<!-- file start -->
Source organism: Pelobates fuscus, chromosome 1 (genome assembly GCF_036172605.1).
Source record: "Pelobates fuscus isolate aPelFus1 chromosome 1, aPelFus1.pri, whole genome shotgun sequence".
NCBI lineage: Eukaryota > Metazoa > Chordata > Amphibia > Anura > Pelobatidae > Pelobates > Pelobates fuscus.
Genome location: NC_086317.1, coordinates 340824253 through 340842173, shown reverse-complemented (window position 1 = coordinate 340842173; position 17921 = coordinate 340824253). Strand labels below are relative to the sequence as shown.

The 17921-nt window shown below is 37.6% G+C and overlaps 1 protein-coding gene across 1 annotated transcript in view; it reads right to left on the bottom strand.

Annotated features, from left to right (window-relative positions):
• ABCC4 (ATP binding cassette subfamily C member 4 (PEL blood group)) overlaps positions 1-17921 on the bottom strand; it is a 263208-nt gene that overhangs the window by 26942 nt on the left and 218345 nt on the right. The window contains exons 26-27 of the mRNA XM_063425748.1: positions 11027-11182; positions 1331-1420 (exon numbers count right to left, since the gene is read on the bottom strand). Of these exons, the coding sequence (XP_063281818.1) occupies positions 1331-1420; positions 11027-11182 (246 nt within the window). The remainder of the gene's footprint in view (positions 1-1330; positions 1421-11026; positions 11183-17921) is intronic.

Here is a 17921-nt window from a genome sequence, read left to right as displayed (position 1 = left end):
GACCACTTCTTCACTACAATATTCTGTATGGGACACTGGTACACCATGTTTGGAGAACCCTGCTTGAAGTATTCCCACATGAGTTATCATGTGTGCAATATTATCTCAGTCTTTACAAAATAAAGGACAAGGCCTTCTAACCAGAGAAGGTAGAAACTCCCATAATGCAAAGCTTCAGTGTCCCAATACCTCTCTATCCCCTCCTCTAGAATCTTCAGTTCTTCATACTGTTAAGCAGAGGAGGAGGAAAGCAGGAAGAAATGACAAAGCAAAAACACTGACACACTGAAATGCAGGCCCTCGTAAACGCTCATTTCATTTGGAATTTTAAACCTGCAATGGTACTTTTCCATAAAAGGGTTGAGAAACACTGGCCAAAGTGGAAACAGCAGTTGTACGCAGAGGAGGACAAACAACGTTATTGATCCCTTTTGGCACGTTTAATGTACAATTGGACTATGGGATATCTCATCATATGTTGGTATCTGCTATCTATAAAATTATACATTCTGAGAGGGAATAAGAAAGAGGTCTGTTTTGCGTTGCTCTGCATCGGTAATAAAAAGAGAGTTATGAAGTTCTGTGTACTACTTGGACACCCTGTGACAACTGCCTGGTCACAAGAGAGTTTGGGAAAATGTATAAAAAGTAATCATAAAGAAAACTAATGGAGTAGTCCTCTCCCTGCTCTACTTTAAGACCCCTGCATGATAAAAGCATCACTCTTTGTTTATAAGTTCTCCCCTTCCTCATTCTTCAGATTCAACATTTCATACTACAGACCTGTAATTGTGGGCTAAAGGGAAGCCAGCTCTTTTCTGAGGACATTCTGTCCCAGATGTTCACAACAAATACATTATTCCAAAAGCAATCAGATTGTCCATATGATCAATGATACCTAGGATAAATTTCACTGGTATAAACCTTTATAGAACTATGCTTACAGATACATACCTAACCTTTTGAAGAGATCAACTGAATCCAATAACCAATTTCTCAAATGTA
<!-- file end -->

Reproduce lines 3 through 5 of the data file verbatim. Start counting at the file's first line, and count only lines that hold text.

NCBI lineage: Eukaryota > Metazoa > Chordata > Amphibia > Anura > Pelobatidae > Pelobates > Pelobates fuscus.
Genome location: NC_086317.1, coordinates 340824253 through 340842173, shown reverse-complemented (window position 1 = coordinate 340842173; position 17921 = coordinate 340824253). Strand labels below are relative to the sequence as shown.

The 17921-nt window shown below is 37.6% G+C and overlaps 1 protein-coding gene across 1 annotated transcript in view; it reads right to left on the bottom strand.